The remedy was not as extreme as it might have been: The justices didn’t strike down the Medicaid expansion altogether. But they insisted that states choosing not to expand coverage give up only the money that would have gone to covering the new populations. Those states would remain eligible for the funds that they already get, to cover people who already qualify for Medicaid under the old guidelines.
The practical effect is to change the trade-offs states face when deciding whether to expand Medicaid, as the Affordable Care Act seeks to do. That raises the possibility that multiple states will turn down the deal, leaving millions of their poorest residents without insurance. If you look at the state officials who challenged the law in court, they come from states representing about half the uninsured people who are supposed to get Medicaid coverage. That’s no small thing. It takes no intellectual creativity to imagine a Rick Perry or a Rick Scott rejecting the new Medicaid money from Washington—and making a very big show of it.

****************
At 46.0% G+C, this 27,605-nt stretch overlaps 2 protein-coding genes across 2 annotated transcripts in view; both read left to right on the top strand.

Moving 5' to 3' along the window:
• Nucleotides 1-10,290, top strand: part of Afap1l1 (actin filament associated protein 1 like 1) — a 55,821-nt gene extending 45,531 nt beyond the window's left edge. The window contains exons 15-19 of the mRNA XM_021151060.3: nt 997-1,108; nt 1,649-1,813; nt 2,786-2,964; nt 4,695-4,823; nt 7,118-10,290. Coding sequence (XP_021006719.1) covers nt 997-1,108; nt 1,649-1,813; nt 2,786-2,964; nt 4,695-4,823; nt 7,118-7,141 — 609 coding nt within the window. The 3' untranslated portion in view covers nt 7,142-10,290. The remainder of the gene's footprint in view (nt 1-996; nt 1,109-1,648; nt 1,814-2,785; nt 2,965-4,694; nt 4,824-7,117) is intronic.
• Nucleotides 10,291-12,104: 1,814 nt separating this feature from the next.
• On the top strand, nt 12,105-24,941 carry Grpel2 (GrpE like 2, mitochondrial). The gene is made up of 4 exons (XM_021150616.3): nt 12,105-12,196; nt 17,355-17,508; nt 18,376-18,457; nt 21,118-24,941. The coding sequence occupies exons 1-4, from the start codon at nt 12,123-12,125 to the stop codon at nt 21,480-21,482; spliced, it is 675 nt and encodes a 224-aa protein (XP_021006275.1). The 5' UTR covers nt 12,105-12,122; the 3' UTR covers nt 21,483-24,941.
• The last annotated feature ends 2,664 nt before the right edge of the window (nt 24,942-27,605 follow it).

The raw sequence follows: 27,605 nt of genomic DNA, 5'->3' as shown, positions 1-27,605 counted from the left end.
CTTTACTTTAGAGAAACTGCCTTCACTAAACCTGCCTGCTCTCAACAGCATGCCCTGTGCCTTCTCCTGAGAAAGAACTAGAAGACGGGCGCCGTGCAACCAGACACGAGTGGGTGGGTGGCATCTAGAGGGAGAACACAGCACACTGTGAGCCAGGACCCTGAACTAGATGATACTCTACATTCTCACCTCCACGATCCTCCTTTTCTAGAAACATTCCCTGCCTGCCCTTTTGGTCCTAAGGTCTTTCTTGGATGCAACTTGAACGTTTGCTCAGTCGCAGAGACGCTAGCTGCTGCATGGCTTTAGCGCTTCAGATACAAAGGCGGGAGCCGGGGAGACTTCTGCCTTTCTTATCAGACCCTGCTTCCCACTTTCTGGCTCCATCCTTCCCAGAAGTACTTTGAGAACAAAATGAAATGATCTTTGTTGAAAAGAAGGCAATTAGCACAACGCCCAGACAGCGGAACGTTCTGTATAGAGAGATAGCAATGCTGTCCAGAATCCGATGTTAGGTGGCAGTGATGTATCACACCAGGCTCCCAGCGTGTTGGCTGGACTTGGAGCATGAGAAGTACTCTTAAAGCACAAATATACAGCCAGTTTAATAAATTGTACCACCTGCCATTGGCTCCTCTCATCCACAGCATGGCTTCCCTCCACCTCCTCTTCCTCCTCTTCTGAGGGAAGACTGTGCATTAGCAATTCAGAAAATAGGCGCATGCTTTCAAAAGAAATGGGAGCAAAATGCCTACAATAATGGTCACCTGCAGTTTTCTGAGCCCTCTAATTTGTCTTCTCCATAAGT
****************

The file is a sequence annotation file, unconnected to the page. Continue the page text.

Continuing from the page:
Given the opportunity to ignore the law, Scott said he is taking it.
The Associated Press reported this weekend:
Florida Gov. Rick Scott now says Florida will do nothing to comply with President Barack Obama’s health care overhaul and will not expand its Medicaid program. The announcement is a marked changed after the governor recently said he would follow the law if it were upheld by the U.S. Supreme Court.
“Florida is not going to implement Obamacare. We are not going to expand Medicaid and we’re not going to implement exchanges,” Scott’s spokesman Lane Wright told The Associated Press on Saturday. Wright stressed that the governor would work to make sure the law is repealed.